One Lifestyle Change Might Work Better Than Probiotics

Ari Cofer Fact Checked
A photo of a couple cooking a healthy dinner
© Miquel Llonch / Stocksy United

Whether it’s the latest TikTok influencer praising their newest probiotic find or the ad about how to support your gut health that interrupts your favorite show, one thing’s for sure: probiotics are “in.”

Probiotics are microbes you can take with the aim to boost your health or treat a condition you might have. When someone refers to your microbiome, they’re generally talking about the genetic material that makes up the microorganisms that live inside us; and the microbiota, or the community of microorganisms that live in your digestive system.

You may have heard probiotics referred to as “healthy bacteria” because they’re said to promote healthy digestion.

But with so many probiotic options at the drugstore, how can you know which ones to choose, which ones to avoid, or if any of them work?

Where to find probiotics that work

After studying the microbiome and its effects on health for 20 years, Dr. Chris Damman, a gastroenterologist at UW Medicine, says it’s hard to know when an over-the-counter probiotic may or may not work.

“There are plenty of over-the-counter probiotics that you can get either in the refrigerated section or off the shelf at a pharmacy or supermarket,” says Damman. “The problem with a lot of those is they’re not highly regulated. So, you don’t really know what you’re getting.”

If you want to add probiotics to your diet, Damman first recommends that you talk with your doctor about how you can do so effectively (and in a way that’s evidence-based).

When do you need a probiotic?

Again, it’s good to talk with your doctor to determine when adding additional probiotics into your diet may or may not be effective. But typically, probiotics could be used to help prevent certain bacterial infections that can happen when you’re taking antibiotics, or infections you can pick up when you travel to certain parts of the world.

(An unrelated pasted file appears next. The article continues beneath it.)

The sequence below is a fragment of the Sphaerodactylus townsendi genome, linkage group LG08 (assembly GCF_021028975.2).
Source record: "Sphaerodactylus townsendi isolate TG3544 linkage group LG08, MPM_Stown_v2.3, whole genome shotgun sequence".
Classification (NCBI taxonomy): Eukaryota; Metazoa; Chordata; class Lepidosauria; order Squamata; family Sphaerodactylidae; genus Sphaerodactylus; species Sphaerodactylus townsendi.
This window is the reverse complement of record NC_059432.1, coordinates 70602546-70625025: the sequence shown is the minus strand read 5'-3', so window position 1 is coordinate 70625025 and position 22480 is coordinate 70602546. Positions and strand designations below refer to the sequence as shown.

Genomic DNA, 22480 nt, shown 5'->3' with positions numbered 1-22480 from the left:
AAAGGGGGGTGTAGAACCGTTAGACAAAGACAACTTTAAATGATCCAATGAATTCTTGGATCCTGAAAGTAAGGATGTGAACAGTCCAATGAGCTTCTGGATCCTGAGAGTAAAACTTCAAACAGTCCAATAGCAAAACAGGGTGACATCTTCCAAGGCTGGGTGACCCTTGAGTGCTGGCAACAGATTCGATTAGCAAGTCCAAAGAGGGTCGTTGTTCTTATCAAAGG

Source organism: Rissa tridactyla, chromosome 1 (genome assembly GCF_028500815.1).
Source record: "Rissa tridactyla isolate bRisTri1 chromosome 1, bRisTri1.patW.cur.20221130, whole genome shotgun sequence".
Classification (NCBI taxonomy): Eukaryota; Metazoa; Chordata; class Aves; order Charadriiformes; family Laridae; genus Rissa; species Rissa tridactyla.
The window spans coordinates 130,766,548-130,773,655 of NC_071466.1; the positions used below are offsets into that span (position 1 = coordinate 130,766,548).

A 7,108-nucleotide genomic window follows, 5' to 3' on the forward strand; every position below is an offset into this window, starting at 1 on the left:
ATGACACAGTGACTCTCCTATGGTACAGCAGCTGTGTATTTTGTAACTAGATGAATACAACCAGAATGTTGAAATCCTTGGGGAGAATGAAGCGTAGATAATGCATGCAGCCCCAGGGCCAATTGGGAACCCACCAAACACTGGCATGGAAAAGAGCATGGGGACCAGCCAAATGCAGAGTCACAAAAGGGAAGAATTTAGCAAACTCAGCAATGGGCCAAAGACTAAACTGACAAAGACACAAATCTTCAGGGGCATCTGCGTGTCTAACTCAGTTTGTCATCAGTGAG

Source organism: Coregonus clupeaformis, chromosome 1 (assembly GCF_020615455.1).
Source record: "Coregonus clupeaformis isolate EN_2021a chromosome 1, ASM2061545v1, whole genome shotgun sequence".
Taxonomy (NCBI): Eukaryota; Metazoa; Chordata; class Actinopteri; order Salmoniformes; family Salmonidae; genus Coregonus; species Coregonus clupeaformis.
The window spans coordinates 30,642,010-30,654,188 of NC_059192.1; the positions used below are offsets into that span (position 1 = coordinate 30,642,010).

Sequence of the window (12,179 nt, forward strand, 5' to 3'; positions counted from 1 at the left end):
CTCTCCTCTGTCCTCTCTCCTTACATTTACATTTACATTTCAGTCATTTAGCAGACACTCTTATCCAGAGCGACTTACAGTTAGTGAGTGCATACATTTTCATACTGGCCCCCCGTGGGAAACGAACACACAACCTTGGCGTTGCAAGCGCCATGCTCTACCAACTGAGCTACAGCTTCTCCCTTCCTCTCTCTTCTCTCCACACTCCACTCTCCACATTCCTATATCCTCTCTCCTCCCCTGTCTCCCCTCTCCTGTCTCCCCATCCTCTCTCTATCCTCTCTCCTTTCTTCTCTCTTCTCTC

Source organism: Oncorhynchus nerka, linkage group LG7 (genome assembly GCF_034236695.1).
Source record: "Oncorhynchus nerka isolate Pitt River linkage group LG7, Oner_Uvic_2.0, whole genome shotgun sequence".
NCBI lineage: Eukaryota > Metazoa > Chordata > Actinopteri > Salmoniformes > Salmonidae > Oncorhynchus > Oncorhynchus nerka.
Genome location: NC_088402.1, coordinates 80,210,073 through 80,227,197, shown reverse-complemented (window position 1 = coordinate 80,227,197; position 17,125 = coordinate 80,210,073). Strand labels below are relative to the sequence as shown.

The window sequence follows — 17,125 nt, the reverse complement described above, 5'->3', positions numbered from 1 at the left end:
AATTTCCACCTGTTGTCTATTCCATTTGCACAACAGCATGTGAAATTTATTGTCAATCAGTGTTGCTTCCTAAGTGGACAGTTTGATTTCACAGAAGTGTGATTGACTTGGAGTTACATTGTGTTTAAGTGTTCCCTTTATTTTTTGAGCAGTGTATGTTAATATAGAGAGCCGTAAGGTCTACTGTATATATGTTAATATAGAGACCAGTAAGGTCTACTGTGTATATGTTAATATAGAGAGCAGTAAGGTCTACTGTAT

Adjusting your diet can give you probiotics

One way to get a healthy dose of probiotics without risking the shelf-roulette of endless brands is simple: your diet. Damman notes that much of the work that promotes a healthy microbiome centers on putting the right foods and nutrients back into your diet. He refers to the microbiome-promoting nutrients as the four phonetic Fs of food: fibers, healthy fats, phenols and fermented foods.

“Eat foods that your microbiome likes to snack on, like fiber,” says Damman. “Fibers are carbohydrates that our body can’t absorb. They make their way down into the last part of the small intestine and colon, where they promote the growth of our own natural biomes.”

Think about it: During food processing, certain elements taken out of the food might mean your gut microbiome is left starving. Damman says trillions of bacteria live in one’s gut, and what we eat is crucial in maintaining those microorganisms.

“People focus on the nutrients their body needs when they eat, but they haven’t focused as much on the nutrients their microbiome needs,” says Damman.

Here are some of the foods the four phonetic Fs include:

  • Fiber: foods high in whole grains (like oatmeal), nuts, seeds, beans, fruits and vegetables.
  • Healthy Fats: foods like olives, avocadoes and others with oils high in monosaturated and polyunsaturated fatty acids, like omega-3.
  • Phenols: foods that are typically colorful fruits and vegetables, like blueberries, red peppers and purple cabbage.
  • Fermented Foods: foods like yogurt, sauerkraut, brined pickles and kimchi.

Damman says many fermented foods contain live bacteria, many of which are found in probiotics. He encourages his patients who ask about probiotics to enjoy some yogurt or sauerkraut instead — unless they’re looking to treat a specific condition.

Other ways to support your microbiome (that’s not a probiotic)

Damman says that exercise, consistent sleep and mindfulness can all support a healthy microbiome.

“Getting a good night’s sleep and reducing stress affects your gut and the rest of your body,” he says.

Finally, Damman notes that the gut is almost like the gateway to the whole health of the body, so make sure you’re listening to your gut (and your doctor) — not internet trends — for the best way to care for those little microorganisms.

“If you revamp your microbiome by focusing on the nutrients the microbes consume, they’ll produce metabolites that stimulate the body to naturally produce factors that help reset the metabolism, blood glucose regulation and appetite,” says Damman.

Don’t just feed yourself; feed the little microbes that coexist with you. This partnership is a great way to help keep a healthy gut and body.

Barbara Clements contributed to this article. A version of this story originally appeared in the UW Medicine Newsroom.